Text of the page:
on 14 June 2009
We took this book with us for our son's first trip to the National Gallery (he's 2 and a half). We spent about 45 minutes there, using this book as a guide for him. We found 8 of the pictures in it, he enjoyed sticking the stickers in the book and looking for pictures. When he saw Van Gogh's sunflowers he ran over to the painting saying: "Look Mummy, there they are! There are the yellow flowers! And they're red and green, and orange and brown too!"
Oh, and I learnt some useful bits and pieces reading the accompanying text too!
We did 8 pictures from the book this time, spending time talking about each. We'll keep the book for another visit in 3 months time - and look for more.
Usborne are fantastic at Non fiction for children and the reason for this is that they understand what will capture a child's imagination and interest. There isn't a child anywhere who doesn't love stickers and by using them in lots of their books they make sure that children have fun while learning. I wasn't sure my daughter would like this book when it first arrived, covering serious works of art from the National Gallery, but by making it interactive and involving with the child filling in the frames with stickers of famous paintings she really liked it, and so did I.
Beside each painting there's also a little passage of information, very much targeted at it's audience which makes the paintings all the more interesting and fun. Some tell an interesting story about the painting, such as Henri Rousseau's painting of a tiger ready to pounce on some explorers who are not in the picture, while others highlight a small detail that may otherwise have been missed. I liked how this allowed my daughter to see there was a story behind the paintings and she enjoyed looking for the small little details pointed out in the text. With it's fun, easy style the pictures are brought to life for young children and will encourage them to really look, think about and appreciate what they are seeing. There's a whole page dedicated to pictures with hidden meanings which I also found fascinating.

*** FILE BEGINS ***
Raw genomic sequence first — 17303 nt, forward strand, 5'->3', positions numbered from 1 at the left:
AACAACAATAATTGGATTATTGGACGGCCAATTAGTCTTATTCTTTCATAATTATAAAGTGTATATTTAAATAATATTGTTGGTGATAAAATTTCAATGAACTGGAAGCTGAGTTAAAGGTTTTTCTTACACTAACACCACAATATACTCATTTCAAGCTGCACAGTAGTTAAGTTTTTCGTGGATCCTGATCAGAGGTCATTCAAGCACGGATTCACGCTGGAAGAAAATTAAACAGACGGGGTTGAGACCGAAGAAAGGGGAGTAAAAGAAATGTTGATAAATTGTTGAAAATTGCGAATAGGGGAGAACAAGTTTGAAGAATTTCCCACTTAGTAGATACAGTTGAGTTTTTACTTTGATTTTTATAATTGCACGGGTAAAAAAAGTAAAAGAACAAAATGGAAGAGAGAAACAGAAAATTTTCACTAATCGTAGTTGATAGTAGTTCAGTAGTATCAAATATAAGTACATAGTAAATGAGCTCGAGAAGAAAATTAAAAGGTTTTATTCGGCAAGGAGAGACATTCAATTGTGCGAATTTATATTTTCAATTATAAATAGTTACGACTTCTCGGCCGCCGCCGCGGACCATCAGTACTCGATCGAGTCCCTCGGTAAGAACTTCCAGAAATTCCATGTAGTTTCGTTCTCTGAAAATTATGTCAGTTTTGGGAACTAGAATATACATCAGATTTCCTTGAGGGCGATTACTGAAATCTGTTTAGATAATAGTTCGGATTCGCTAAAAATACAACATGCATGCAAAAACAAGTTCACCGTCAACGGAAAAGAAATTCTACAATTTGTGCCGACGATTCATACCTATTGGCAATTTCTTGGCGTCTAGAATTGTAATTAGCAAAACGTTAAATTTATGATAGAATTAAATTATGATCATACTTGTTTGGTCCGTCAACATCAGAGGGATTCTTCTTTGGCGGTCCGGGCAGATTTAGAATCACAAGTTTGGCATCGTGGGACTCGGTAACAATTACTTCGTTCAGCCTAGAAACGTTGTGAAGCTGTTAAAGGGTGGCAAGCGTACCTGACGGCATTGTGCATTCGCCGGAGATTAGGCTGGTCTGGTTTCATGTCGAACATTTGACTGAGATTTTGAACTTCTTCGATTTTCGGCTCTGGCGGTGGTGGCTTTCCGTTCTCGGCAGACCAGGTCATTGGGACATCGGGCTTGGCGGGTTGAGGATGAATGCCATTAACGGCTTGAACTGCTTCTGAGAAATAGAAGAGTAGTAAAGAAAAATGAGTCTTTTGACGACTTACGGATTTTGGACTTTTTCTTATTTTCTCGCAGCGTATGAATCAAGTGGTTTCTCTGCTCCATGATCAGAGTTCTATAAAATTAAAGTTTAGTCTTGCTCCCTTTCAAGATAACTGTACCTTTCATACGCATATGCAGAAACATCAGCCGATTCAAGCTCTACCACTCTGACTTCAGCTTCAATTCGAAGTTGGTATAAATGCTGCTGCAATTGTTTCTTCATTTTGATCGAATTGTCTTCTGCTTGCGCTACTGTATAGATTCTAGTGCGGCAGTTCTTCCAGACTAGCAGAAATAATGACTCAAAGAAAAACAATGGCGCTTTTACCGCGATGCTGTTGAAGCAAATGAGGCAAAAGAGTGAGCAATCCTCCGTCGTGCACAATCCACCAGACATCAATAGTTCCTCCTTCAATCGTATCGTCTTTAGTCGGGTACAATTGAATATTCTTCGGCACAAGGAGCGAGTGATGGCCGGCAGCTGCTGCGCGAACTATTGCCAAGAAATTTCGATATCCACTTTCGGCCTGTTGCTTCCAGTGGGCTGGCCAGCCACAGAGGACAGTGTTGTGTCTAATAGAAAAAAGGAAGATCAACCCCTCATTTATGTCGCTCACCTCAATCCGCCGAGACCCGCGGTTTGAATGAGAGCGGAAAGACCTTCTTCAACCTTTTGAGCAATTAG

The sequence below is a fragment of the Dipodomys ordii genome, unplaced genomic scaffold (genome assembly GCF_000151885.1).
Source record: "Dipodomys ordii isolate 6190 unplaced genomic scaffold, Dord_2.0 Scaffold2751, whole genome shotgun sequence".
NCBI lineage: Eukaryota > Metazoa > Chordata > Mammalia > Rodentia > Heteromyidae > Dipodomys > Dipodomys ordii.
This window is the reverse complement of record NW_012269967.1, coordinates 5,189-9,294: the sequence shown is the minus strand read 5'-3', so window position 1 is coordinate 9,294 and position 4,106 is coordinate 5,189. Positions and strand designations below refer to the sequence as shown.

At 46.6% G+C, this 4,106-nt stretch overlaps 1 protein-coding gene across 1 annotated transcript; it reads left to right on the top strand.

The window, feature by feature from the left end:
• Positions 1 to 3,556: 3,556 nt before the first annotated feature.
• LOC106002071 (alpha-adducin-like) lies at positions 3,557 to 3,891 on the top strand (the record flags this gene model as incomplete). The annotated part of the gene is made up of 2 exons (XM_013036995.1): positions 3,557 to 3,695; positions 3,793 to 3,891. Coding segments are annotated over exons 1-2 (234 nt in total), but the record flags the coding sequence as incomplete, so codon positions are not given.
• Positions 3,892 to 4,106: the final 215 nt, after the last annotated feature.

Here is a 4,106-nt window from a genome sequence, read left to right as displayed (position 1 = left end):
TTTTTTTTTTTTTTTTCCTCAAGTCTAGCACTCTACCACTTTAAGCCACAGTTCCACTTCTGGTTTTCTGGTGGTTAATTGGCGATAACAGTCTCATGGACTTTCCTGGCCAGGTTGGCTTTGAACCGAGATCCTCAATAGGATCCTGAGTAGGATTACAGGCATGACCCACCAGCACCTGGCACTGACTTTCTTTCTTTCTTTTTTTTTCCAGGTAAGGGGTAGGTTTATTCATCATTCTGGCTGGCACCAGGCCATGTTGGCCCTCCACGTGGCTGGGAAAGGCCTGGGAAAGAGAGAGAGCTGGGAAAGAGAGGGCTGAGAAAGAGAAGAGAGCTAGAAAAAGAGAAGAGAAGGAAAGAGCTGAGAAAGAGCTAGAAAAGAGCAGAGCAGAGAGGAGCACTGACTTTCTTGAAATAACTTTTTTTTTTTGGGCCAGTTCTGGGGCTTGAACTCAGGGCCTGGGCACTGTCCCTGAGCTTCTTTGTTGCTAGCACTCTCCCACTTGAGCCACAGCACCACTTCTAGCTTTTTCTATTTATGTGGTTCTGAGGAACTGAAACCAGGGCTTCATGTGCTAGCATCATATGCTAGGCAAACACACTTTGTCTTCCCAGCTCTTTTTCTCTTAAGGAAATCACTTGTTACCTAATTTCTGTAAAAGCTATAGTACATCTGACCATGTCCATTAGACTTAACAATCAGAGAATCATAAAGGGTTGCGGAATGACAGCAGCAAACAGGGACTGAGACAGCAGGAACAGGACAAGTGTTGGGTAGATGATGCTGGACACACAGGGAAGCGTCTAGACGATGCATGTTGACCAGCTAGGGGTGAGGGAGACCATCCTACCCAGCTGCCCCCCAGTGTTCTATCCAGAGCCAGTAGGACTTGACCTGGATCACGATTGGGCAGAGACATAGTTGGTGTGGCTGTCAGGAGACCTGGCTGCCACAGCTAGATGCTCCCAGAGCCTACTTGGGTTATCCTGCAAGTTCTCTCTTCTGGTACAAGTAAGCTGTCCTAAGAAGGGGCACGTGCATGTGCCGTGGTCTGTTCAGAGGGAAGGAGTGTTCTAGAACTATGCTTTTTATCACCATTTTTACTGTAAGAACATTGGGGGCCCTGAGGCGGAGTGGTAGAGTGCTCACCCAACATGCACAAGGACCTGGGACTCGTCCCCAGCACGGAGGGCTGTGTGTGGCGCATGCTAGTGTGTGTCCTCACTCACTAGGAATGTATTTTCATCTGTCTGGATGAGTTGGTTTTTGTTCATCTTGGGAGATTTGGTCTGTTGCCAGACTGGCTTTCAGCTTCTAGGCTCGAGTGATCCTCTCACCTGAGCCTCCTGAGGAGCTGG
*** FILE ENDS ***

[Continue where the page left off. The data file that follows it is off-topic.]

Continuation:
There's also a history lesson contained in this book as many of the stickers are devoted to portraits and people. My daughter particularly enjoyed the Children's Portrait page and was intrigued by the clothing, especially the boy's who she thought were girls. Through one picture we were able to talk about how children today are very lucky and that life was much harder for Children in the past and also that there were no cameras..you had to be painted instead!
I myself know very little about art and it's a long time since I visited the National Gallery. I recognised many of the famous artists, such as Van Gough and as an adult had my interest piqued by this book. I'd certainly plan a visit with my daughter to the Gallery next year when we plan on visiting London and I think she'd enjoy taking the book with her and seeing these pictures 'live', infact when we learned that the painting of WhistleJacket the Racehorse is almost the same size as a racehorse she asked if she could see it. I was very surprised at how much my daughter took away from this book and it proves how well Usborne know their audience. I'd recommend this book as something very different and interesting to children aged 5-10 years old.